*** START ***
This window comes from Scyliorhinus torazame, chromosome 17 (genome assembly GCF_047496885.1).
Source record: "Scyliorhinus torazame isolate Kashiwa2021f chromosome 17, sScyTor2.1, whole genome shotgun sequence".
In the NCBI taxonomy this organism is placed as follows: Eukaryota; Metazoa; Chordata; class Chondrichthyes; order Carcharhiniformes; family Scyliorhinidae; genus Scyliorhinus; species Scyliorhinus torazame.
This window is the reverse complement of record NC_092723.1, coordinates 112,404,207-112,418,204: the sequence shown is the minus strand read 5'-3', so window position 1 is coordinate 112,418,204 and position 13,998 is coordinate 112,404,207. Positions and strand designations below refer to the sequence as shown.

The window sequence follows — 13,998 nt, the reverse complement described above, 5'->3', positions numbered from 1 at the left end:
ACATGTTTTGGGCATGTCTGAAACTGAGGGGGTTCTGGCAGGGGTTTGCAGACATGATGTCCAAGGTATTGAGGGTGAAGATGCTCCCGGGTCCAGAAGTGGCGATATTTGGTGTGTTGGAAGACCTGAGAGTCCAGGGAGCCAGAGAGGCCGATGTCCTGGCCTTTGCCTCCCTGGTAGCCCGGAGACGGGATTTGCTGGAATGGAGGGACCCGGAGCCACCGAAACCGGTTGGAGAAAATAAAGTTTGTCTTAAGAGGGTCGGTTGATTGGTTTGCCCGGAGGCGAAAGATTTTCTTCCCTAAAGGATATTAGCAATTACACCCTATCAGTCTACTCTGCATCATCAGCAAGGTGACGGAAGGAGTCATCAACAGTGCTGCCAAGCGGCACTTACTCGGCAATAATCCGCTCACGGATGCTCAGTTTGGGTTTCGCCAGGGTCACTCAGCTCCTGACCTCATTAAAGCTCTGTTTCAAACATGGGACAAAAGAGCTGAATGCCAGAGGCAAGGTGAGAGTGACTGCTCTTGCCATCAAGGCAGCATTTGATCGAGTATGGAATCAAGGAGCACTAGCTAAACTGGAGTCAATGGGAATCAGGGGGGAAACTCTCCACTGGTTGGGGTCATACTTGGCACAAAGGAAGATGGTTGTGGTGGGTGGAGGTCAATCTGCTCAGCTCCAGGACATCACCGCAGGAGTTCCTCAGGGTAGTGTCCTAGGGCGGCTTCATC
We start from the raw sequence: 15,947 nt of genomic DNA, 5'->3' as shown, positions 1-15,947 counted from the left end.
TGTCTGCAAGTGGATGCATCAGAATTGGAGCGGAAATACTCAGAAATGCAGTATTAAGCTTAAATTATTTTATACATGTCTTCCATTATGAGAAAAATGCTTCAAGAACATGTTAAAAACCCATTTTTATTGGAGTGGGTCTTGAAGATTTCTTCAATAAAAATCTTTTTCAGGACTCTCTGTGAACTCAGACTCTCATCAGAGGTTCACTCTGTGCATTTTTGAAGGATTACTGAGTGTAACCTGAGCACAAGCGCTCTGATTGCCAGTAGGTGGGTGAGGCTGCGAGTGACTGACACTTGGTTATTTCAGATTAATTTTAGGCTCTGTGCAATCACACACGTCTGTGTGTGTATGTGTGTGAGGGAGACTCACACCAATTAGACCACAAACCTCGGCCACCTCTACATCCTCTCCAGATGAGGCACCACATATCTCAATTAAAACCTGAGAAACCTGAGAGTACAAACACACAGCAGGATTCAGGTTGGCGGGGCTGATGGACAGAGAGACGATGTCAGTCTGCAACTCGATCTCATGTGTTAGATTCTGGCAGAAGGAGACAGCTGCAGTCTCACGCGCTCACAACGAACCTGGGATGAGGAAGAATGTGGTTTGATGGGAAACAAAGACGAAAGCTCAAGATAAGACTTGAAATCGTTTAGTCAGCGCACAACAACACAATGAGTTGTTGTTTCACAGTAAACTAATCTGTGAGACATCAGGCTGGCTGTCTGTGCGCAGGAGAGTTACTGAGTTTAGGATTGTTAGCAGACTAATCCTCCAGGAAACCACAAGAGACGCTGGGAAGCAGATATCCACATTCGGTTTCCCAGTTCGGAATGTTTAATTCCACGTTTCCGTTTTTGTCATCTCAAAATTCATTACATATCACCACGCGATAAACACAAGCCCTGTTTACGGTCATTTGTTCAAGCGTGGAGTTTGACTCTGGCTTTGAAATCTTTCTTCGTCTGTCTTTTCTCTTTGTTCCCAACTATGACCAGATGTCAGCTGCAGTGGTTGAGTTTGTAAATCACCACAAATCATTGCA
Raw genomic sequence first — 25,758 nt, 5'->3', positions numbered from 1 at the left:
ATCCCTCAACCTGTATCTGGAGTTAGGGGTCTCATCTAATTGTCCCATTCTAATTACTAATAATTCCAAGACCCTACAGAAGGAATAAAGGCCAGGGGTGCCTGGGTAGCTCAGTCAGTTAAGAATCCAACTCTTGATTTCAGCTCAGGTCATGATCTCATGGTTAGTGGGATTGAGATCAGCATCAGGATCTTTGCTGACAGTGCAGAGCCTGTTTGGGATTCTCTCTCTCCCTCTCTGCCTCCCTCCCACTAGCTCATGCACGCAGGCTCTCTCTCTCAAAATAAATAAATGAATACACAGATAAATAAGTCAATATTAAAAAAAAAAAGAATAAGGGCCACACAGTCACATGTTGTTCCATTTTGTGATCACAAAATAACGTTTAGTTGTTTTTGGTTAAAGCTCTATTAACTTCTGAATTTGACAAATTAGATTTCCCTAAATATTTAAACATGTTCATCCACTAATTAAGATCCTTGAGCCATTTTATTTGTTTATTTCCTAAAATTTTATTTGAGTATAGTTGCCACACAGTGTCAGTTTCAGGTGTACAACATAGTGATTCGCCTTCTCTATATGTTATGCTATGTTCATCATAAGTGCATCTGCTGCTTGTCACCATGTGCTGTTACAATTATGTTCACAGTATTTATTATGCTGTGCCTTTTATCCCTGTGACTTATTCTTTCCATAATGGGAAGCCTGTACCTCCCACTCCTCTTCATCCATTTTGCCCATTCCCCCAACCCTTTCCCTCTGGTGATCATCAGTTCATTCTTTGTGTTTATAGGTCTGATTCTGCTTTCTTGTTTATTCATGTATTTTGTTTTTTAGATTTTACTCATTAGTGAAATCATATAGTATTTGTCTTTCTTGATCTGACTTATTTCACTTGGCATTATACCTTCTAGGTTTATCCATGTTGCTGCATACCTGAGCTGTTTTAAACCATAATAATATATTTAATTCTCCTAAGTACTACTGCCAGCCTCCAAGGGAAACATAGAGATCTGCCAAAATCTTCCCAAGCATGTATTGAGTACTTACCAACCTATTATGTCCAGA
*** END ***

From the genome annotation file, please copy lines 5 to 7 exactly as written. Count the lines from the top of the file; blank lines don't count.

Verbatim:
The window sequence follows — 13,998 nt, the reverse complement described above, 5'->3', positions numbered from 1 at the left end:
ACATGTTTTGGGCATGTCTGAAACTGAGGGGGTTCTGGCAGGGGTTTGCAGACATGATGTCCAAGGTATTGAGGGTGAAGATGCTCCCGGGTCCAGAAGTGGCGATATTTGGTGTGTTGGAAGACCTGAGAGTCCAGGGAGCCAGAGAGGCCGATGTCCTGGCCTTTGCCTCCCTGGTAGCCCGGAGACGGGATTTGCTGGAATGGAGGGACCCGGAGCCACCGAAACCGGTTGGAGAAAATAAAGTTTGTCTTAAGAGGGTCGGTTGATTGGTTTGCCCGGAGGCGAAAGATTTTCTTCCCTAAAGGATATTAGCAATTACACCCTATCAGTCTACTCTGCATCATCAGCAAGGTGACGGAAGGAGTCATCAACAGTGCTGCCAAGCGGCACTTACTCGGCAATAATCCGCTCACGGATGCTCAGTTTGGGTTTCGCCAGGGTCACTCAGCTCCTGACCTCATTAAAGCTCTGTTTCAAACATGGGACAAAAGAGCTGAATGCCAGAGGCAAGGTGAGAGTGACTGCTCTTGCCATCAAGGCAGCATTTGATCGAGTATGGAATCAAGGAGCACTAGCTAAACTGGAGTCAATGGGAATCAGGGGGGAAACTCTCCACTGGTTGGGGTCATACTTGGCACAAAGGAAGATGGTTGTGGTGGGTGGAGGTCAATCTGCTCAGCTCCAGGACATCACCGCAGGAGTTCCTCAGGGTAGTGTCCTAGGGCGGCTTCATC
We start from the raw sequence: 15,947 nt of genomic DNA, 5'->3' as shown, positions 1-15,947 counted from the left end.